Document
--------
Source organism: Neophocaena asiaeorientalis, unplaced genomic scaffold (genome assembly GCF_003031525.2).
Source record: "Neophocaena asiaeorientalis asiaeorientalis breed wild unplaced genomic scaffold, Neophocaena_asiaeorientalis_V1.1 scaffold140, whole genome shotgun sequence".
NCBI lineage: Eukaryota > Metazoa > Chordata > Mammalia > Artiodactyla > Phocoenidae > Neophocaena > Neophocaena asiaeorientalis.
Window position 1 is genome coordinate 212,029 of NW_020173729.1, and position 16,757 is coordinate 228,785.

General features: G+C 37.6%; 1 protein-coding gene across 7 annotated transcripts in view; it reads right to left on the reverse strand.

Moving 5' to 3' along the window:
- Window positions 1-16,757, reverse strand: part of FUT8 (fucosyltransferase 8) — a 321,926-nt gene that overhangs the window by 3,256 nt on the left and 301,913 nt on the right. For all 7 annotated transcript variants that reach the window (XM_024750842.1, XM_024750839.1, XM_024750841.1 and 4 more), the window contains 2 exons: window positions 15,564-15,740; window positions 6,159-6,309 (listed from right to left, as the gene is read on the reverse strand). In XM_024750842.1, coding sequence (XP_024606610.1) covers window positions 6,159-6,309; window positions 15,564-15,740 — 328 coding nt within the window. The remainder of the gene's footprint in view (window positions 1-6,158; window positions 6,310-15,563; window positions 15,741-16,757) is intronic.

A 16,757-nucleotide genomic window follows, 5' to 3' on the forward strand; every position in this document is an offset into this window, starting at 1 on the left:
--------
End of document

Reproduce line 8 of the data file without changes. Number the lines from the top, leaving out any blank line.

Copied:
A 16,757-nucleotide genomic window follows, 5' to 3' on the forward strand; every position in this document is an offset into this window, starting at 1 on the left: